On March 4 the Spreckels Theatre should have been standing room only but alas it was totally vacant. Miss Sonoma County and Miss Sonoma Teen should have been standing on the stage waiting for the crowning, but the COVID-19 pandemic reared its ugly head to put a halt to all activities.
Sunny Muscatell, 18, was crowned Miss Sonoma County 2020 at the 74th annual Miss Sonoma County Scholarship Competition at Spreckels Performing Art Center in March 2020.
This year would be the 75th year of the Miss Sonoma County competition. Sonoma County has led the longest continuously running program of the Miss America organization in the state of California and in the year of 2020 six young women competing were from Rohnert Park.
Because of the pandemic many things had to be changed but in prior years the contestants received eight weeks of training in everything from interview skills to stage presence, the history of Sonoma County, current events among others.
The competition encompasses both the Miss Sonoma County program, which is for young women from 18 to 25 years old that live, work or go to school in Sonoma County as well as the Miss Sonoma County. Outstanding Teen competition which is for girls ages 13 through 17 who live and go to school in Sonoma County.
Originally, when the competition first started in the county in 1947, it was run by the 20/30 Club of Santa Rosa. The club ran the program until 1969 and held the competitions at the Santa Rosa Veterans Memorial building. Later a pageant organization and association formed and in the mid-1980s the competitions moved to the Luther Burbank Center. Since the mid-1990s they have been held at the Spreckels Performing Arts Center in Rohnert Park. This year 2021 the competition was put on hold.
Many changed have been made in the 74 years of Miss Sonoma County competitions. There are no longer any swimsuit competitions. In lieu of those, candidates have a. “social impact initiative” in which they speak about a cause they are passionate about and want to involve themselves. Some past issues have included suicide prevention, cancer awareness, homelessness and body image. The way candidates are accepted has also changed some years ago.
There are no auditions and everyone who qualifies in terms of their age and where the live, work or go to school can compete.
Last year Cathy Slack coordinated the “Miss Sonoma County princess program,” a non-competitive mentoring program for girls ages five through twelve that offers a variety of fun activities through the month of February.
“The girls are mentored by the older candidates, participate in a ‘princess boot camp’ and go to the rehearsals with the older girls. The younger girls are taught how to be a good community and family member an also walk the candidates on stage during the competition.”
The princess program also acts as a fundraiser for the Miss Sonoma County program as a fee is paid to participate. All money raised by this all-volunteer organization goes to awarding scholarship money to the contestants. Every contestant receives at least $150, however due to COVID-19 there is no amount finalized yet.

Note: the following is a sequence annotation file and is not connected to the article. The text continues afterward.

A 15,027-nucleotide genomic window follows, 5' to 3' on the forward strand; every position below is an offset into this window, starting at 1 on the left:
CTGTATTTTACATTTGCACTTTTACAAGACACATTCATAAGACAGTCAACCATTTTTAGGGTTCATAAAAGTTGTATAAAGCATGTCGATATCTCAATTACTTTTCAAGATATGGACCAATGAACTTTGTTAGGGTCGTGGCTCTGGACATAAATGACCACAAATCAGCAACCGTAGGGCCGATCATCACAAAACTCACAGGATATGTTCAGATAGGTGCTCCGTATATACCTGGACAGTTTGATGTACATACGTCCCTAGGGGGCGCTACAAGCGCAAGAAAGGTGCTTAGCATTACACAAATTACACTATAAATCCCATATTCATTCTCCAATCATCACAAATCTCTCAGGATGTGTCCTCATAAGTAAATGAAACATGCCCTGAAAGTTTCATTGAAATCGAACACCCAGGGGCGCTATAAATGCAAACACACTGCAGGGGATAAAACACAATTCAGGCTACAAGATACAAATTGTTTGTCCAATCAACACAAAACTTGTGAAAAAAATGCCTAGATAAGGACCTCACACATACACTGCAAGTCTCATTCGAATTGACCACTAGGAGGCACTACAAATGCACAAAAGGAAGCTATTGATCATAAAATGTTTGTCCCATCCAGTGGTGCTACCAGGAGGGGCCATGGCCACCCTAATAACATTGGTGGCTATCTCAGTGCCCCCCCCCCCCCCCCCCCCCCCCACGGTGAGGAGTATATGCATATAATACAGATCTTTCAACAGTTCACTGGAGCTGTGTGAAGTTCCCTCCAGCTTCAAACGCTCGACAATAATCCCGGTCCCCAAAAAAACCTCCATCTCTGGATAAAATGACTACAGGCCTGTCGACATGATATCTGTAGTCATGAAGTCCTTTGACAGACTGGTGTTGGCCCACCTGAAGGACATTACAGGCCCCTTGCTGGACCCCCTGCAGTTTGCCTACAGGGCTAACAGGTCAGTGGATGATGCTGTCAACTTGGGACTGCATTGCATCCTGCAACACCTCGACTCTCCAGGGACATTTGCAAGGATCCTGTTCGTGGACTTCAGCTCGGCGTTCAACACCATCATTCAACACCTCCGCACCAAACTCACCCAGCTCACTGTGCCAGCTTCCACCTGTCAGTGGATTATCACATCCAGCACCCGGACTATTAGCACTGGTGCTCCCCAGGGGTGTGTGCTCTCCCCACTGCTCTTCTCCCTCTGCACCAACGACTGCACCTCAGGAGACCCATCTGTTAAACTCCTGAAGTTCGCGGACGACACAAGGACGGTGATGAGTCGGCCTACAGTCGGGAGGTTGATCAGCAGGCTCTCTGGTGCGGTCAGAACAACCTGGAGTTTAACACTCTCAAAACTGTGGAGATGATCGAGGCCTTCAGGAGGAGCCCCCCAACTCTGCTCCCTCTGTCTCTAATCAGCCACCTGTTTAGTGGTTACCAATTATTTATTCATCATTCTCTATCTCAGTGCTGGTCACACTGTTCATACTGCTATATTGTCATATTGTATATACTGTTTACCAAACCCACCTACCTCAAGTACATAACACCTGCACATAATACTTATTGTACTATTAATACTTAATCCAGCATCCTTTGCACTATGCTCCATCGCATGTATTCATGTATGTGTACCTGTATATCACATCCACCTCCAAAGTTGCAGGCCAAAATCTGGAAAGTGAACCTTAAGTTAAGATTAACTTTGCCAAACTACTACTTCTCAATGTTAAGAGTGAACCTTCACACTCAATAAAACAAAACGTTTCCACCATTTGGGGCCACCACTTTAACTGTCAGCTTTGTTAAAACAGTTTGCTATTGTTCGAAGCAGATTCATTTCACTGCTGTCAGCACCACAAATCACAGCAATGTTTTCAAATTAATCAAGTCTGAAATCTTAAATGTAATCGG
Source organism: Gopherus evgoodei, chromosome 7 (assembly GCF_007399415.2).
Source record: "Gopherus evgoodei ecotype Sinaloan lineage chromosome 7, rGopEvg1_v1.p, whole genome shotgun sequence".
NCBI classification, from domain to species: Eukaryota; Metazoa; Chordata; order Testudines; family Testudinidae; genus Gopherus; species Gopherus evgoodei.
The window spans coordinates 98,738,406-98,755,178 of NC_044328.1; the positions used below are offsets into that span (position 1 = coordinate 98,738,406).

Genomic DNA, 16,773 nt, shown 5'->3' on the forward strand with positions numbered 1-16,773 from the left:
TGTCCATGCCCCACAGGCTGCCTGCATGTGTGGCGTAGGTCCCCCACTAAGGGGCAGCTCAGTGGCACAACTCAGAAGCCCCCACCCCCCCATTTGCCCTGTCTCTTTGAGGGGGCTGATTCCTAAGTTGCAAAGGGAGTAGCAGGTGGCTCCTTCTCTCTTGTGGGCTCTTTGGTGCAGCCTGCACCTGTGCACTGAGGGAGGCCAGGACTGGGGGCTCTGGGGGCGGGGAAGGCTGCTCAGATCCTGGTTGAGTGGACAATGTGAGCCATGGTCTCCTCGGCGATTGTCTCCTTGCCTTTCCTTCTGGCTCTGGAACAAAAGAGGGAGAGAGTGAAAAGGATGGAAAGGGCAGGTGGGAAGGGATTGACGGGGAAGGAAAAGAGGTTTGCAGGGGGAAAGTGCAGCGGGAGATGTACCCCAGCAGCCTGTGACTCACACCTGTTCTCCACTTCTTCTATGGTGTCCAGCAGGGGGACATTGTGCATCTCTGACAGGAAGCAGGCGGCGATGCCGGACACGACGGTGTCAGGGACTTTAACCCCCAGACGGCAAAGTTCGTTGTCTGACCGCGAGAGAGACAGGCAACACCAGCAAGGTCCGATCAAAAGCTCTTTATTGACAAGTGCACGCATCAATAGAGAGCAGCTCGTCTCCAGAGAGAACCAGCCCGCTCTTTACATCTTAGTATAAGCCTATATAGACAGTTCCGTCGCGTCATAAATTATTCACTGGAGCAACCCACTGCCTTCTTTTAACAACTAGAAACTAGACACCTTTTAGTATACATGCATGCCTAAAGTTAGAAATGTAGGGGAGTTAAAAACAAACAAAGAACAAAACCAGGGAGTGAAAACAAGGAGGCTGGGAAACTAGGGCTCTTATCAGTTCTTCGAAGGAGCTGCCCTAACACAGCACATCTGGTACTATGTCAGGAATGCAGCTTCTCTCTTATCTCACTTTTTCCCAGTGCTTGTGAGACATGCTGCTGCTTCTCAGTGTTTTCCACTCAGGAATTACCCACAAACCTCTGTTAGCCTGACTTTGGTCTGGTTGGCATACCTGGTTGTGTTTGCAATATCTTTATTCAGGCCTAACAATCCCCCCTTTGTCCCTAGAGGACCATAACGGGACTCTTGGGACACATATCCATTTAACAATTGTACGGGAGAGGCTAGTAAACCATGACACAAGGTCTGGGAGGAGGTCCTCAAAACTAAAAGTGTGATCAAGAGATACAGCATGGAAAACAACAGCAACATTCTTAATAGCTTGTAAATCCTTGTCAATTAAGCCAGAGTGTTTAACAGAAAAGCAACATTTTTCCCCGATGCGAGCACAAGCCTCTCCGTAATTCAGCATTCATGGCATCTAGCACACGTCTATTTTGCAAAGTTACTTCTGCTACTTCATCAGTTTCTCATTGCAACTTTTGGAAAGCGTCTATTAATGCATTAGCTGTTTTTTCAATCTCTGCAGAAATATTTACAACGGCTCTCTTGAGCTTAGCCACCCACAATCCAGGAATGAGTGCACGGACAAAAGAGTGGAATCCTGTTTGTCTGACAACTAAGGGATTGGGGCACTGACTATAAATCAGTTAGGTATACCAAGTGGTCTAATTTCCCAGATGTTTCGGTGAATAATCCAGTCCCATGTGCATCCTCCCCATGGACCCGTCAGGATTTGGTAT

Winners of both the Miss Sonoma County and Miss Teen competitions will go on to compete in the Miss California competition held in Fresno in June if allowed. The young women make over 100 appearances over the course of the year attending city council and county board supervisor meetings, participate in parades and fundraisers, be present at ribbon cuttings and other county events. As a nonprofit organization, Miss Sonoma County relies on community sponsorship and donations.
Many may remember Reba Robert, who passed away in July, 2011 and was a Rohnert Park resident, was very involved with the Miss Sonoma County competitions. She taught interview skills to both Junior Miss and Miss Sonoma County contestants, also co-produced the Miss Sonoma County program for twenty years.
Everyone is proud of the fact that the Miss Sonoma County competition has been held at the Spreckels Performing Arts Center since 1989.
Some previous title holders were Jone Pederson in 1949, Gloria Brodie in 1953 and Karen Valentine from Sebastopol in 1965 and became the famous Miss Valentine who appeared on the Ed Sullivan show.
Terrie Brown, the first African-American Miss Sonoma County in 1975. Marie Hindringer in 1960, Pamela Crew, 1962, Laurie Ehlers in 1969. Sara Choi in 2008 and Kim Stout, 2009, recently highlighted as a waitress voicing concerns over being unable to wear a Black Lives Matter logo face mask while working in a restaurant in Sonoma, Amiee Conn, actress appearing in the movie La La Land, Jacqueline Fitch in 2003, Skylaer Palacios, a current Healdsburg City Council member. Rhiannon Jones was the first openly gay Miss Sonoma County in 2019.
When Sunny Muscatell was awarded the title of the 74th Miss Sonoma County, Kyra Shi, 14, of Petaluma took home the title of Miss Sonoma County’s Outstanding Teen. The competition was the last public event gathered in Sonoma County. With numerous upcoming appearances already scheduled for both Sunny and Kyra within 48 hours after being awarded their titles, the scheduled appearances started disappearing due to the shutdown for the pandemic. It was not known at the time that both ladies would have achieved a first within the organization, but due to the coronavirus pandemic each young lady is retaining their title for an unprecedented two years.
In 2020 there was no Miss California nor a Miss America Competition due to the pandemic, nor was there a local competition held but both Sunny and Kyra will be competing for state titles in June in Fresno.
Thank you Tony Geraldi and Cathy Slack for pertinent information.